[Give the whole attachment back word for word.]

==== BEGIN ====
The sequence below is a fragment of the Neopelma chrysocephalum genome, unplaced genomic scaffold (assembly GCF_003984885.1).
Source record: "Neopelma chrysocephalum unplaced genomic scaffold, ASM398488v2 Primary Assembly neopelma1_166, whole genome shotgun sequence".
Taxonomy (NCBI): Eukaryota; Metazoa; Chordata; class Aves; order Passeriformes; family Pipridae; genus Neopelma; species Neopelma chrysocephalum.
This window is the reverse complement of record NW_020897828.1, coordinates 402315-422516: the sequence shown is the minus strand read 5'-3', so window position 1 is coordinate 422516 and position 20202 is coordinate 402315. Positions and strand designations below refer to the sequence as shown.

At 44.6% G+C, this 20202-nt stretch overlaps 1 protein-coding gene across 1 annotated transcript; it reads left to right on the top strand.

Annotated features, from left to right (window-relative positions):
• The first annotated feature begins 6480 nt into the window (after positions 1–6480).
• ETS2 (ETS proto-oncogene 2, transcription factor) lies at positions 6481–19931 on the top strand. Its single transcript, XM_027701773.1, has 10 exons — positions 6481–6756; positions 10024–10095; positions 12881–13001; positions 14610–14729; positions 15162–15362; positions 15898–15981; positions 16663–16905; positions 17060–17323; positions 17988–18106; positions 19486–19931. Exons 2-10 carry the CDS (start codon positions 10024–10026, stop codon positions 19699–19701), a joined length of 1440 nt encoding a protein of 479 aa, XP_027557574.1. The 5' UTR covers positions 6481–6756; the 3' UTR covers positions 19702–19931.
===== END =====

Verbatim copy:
The sequence below is a fragment of the Neopelma chrysocephalum genome, unplaced genomic scaffold (assembly GCF_003984885.1).
Source record: "Neopelma chrysocephalum unplaced genomic scaffold, ASM398488v2 Primary Assembly neopelma1_166, whole genome shotgun sequence".
Taxonomy (NCBI): Eukaryota; Metazoa; Chordata; class Aves; order Passeriformes; family Pipridae; genus Neopelma; species Neopelma chrysocephalum.
This window is the reverse complement of record NW_020897828.1, coordinates 402315-422516: the sequence shown is the minus strand read 5'-3', so window position 1 is coordinate 422516 and position 20202 is coordinate 402315. Positions and strand designations below refer to the sequence as shown.

At 44.6% G+C, this 20202-nt stretch overlaps 1 protein-coding gene across 1 annotated transcript; it reads left to right on the top strand.

Annotated features, from left to right (window-relative positions):
• The first annotated feature begins 6480 nt into the window (after positions 1–6480).
• ETS2 (ETS proto-oncogene 2, transcription factor) lies at positions 6481–19931 on the top strand. Its single transcript, XM_027701773.1, has 10 exons — positions 6481–6756; positions 10024–10095; positions 12881–13001; positions 14610–14729; positions 15162–15362; positions 15898–15981; positions 16663–16905; positions 17060–17323; positions 17988–18106; positions 19486–19931. Exons 2-10 carry the CDS (start codon positions 10024–10026, stop codon positions 19699–19701), a joined length of 1440 nt encoding a protein of 479 aa, XP_027557574.1. The 5' UTR covers positions 6481–6756; the 3' UTR covers positions 19702–19931.